Ways to keep kids schooled surface from floodsBy Maricar Cinco
Inquirer Southern Luzon
SAN PEDRO, Laguna—Floods in Calabarzon that could linger for up to two months in some areas are drastically changing school habits and pushing education officials to think out of the box to find ways to keep children from missing their classes.
Some schools in the region would “adopt” students who couldn’t go to school because their classrooms are under water, according to Pacita Lungcay, education program supervisor of the Department of Education for Calabarzon (Cavite, Laguna, Batangas, Rizal, Quezon).
Schools that had been spared from floods would serve as the new schools of students from flooded areas, said the DepEd official.
Another way that officials could keep students attending classes is to bring the classes to the students, said Lungcay.
Teachers would be sent to evacuation centers to hold classes there for children displaced by floods, she said.
One school where this arrangement could work is San Juan Elementary School in Taytay, Rizal, which had been turned into an evacuation center for flood victims, according to DepEd regional director Lorna Dino.
Evacuees staying at the school, said Dino, would be asked to give way to classes during the day.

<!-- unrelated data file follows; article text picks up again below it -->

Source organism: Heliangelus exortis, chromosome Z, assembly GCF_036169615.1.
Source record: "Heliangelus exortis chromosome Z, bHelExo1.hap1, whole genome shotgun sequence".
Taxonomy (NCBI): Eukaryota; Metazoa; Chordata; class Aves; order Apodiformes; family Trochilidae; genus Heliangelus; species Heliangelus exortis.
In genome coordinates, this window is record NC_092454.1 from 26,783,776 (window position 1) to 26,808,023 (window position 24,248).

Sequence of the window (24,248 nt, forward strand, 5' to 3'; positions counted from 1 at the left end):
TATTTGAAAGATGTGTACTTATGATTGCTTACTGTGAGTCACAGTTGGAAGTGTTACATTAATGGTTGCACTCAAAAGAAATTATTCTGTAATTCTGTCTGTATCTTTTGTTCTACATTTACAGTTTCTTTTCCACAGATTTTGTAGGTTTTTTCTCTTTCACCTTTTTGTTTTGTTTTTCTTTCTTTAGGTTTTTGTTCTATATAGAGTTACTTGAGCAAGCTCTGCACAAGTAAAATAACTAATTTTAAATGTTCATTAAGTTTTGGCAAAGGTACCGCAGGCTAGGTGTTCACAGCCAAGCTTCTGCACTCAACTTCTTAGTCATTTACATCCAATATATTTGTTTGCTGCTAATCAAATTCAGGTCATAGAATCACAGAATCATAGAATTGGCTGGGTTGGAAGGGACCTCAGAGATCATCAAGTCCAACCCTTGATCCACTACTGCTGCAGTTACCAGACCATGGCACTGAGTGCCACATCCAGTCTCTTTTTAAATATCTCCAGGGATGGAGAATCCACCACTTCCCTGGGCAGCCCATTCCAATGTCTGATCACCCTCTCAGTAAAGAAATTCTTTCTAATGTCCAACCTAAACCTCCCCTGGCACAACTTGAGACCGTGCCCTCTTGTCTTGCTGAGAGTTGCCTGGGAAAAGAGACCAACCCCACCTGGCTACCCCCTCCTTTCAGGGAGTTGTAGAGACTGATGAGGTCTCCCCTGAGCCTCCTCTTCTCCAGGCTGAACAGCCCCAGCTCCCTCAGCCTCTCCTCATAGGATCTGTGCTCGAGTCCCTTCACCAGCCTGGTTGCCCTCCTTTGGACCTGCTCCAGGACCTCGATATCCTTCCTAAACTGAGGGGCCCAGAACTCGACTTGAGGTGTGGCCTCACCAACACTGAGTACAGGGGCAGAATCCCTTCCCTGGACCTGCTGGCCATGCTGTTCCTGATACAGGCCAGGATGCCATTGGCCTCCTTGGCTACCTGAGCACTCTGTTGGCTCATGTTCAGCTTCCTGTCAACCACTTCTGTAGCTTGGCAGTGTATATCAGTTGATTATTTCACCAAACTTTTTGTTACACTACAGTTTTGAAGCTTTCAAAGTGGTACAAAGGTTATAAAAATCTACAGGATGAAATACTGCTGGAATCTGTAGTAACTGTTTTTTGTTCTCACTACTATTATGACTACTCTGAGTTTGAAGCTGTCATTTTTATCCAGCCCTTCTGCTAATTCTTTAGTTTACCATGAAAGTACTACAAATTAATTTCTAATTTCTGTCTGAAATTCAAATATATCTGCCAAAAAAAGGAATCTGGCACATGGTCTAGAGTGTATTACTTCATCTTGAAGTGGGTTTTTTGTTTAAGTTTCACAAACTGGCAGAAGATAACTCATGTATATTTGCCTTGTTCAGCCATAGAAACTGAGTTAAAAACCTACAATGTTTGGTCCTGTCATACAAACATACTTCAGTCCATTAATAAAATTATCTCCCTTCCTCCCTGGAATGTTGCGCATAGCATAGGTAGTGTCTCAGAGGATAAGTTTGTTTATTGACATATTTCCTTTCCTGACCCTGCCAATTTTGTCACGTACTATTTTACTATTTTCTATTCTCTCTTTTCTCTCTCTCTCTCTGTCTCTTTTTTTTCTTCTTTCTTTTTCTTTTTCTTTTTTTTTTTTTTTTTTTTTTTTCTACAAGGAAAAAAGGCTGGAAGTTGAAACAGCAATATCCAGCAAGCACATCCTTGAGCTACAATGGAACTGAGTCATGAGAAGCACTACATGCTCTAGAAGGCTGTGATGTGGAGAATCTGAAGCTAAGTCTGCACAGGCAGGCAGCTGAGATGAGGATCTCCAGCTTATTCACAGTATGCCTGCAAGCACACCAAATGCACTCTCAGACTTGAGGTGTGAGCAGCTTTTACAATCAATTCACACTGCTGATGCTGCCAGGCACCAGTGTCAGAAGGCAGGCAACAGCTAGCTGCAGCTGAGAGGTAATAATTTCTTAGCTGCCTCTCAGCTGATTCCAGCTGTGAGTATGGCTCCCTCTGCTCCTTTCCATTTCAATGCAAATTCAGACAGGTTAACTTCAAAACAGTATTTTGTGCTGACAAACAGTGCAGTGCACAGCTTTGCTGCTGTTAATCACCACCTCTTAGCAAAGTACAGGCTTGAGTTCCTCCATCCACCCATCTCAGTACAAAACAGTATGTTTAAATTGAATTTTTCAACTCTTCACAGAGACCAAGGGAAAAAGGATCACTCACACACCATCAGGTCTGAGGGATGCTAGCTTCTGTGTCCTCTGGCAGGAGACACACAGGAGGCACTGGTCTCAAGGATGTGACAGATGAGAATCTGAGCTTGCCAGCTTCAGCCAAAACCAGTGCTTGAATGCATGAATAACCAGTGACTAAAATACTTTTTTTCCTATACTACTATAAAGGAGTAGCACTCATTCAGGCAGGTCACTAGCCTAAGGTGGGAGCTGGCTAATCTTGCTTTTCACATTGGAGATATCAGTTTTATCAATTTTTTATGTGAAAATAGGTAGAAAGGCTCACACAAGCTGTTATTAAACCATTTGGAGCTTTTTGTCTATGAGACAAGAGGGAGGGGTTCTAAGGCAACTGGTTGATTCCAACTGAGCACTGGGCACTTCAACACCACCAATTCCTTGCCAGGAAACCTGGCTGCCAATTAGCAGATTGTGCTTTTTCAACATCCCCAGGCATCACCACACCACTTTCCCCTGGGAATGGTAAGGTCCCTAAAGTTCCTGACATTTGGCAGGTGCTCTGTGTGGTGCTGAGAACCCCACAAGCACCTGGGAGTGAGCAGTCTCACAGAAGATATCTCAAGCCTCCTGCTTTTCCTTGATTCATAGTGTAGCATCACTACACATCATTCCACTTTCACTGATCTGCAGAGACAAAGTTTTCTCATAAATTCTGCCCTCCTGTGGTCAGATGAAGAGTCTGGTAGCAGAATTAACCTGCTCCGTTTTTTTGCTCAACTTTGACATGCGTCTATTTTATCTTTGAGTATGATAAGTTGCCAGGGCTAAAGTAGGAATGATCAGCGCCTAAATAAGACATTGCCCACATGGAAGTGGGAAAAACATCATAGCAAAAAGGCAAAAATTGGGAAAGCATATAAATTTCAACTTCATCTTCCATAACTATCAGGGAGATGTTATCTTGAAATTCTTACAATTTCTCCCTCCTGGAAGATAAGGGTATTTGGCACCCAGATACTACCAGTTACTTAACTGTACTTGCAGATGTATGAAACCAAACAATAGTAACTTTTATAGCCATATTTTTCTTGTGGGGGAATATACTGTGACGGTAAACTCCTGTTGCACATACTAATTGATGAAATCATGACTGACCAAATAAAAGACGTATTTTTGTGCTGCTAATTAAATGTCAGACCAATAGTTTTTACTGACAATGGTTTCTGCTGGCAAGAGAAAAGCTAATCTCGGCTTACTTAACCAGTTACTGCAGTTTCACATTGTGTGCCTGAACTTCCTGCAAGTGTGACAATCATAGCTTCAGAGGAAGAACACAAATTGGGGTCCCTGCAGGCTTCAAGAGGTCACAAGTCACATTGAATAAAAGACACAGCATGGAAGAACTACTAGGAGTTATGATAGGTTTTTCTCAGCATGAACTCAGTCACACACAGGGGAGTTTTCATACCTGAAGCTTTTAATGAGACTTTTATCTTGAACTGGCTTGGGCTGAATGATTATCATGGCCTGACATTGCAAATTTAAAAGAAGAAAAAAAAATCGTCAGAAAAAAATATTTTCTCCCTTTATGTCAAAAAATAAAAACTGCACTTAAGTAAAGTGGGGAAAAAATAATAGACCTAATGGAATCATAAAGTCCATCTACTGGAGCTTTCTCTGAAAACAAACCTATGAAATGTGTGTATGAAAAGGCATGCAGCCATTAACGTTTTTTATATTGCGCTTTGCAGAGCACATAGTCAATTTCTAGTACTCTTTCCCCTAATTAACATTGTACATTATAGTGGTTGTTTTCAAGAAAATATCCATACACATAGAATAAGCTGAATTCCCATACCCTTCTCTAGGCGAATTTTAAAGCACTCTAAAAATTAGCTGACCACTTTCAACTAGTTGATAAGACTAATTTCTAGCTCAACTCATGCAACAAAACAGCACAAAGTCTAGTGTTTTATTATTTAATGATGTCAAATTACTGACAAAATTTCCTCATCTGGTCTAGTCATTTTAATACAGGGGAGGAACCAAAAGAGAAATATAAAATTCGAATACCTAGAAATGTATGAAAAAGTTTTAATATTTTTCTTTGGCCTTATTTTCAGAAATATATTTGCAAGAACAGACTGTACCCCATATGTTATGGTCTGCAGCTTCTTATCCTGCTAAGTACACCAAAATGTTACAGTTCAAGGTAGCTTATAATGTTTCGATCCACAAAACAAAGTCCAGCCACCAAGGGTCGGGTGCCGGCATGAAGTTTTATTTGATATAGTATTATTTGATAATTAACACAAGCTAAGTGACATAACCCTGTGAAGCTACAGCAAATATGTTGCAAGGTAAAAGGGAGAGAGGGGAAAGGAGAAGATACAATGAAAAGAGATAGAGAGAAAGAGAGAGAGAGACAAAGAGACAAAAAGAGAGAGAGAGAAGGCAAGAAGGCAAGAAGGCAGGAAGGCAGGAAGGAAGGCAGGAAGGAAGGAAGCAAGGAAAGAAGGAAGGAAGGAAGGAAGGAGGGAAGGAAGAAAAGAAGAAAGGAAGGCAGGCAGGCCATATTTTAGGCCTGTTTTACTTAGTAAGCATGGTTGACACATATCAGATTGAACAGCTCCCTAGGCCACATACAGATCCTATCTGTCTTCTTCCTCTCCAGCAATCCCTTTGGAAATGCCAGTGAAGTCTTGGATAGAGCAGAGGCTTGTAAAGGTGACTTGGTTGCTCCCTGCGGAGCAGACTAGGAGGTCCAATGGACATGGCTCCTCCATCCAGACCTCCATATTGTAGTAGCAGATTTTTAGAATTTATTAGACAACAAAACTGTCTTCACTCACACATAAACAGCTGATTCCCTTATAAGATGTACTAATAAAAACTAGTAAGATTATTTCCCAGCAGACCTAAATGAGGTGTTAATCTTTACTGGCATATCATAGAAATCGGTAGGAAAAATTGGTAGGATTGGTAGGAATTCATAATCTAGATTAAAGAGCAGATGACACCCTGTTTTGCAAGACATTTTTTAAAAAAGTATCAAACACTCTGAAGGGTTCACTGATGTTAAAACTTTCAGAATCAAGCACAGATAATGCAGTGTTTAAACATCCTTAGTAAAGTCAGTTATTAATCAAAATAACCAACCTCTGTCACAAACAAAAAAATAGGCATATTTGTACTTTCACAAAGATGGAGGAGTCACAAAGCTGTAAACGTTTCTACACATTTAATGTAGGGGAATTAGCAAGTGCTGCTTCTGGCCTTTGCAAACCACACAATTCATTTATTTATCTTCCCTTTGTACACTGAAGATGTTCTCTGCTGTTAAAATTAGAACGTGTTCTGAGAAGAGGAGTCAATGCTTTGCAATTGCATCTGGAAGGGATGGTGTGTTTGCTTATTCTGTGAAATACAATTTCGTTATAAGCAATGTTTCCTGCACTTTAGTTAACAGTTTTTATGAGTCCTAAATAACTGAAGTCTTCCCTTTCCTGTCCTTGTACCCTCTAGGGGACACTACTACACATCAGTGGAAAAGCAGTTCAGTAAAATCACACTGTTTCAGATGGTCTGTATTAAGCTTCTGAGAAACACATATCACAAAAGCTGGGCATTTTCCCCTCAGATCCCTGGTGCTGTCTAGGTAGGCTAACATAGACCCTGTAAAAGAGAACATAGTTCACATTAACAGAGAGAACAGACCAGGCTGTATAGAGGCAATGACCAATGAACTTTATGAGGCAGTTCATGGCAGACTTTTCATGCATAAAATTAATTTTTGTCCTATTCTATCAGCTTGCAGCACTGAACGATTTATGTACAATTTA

According to Dino, multigrade classes would also be held. The arrangement would allow classes for Grades 1 and 2 to be held at the same time in a classroom, she said.
Floods have displaced 11,798 families in Rizal and 22,158 families in Laguna, according to a report of the regional Disaster Risk Reduction and Management Council.
In Laguna alone, 153 of 202 evacuation centers are schools while 52 schools in the province are also flooded.
The disaster council report said 40,433 textbooks had been destroyed and 269 classrooms in parts of Laguna, Rizal and Cavite had suffered damages.
“The flood has really disrupted classes,” said Librada Salazar, DepEd district supervisor in Cabuyao City, Laguna, where 14 schools had been turned into evacuation centers.
She said teachers had distributed “self-learning kits” to students in flooded areas in Cabuyao and would meet students once a week in evacuation centers for classes.
“There were instances when teachers fall off bancas on their way to the flooded areas,” Salazar said. “They ended up laughing,” she said.
Heavy rains in recent days increased water level in Laguna lake. While lake-water level dropped to 13.77 meters last Friday to inch closer to its normal level of 12.5 meters, officials said the rate of decline in water levels was too slow that floods in areas around the lake could linger for up to two months.
“And that is if the weather stays fair,” said Emil Hernandez, hydrologist at the Laguna Lake Development Authority.
Twenty-six lakeshore towns and cities remain under water, according to officials. These are San Pedro, Biñan City, Sta. Rosa City, Cabuyao City, Calamba City, Los Baños, Bay, Victoria, Calauan, Pila, Sta. Cruz, Kalayaan, Paete, Pakil, Pangil, Siniloan, Famy and Mabitac in Laguna province; and Jalajala, Pililia, Tanay, Morong, Cardona, Taytay, Baras and Angono in Rizal province.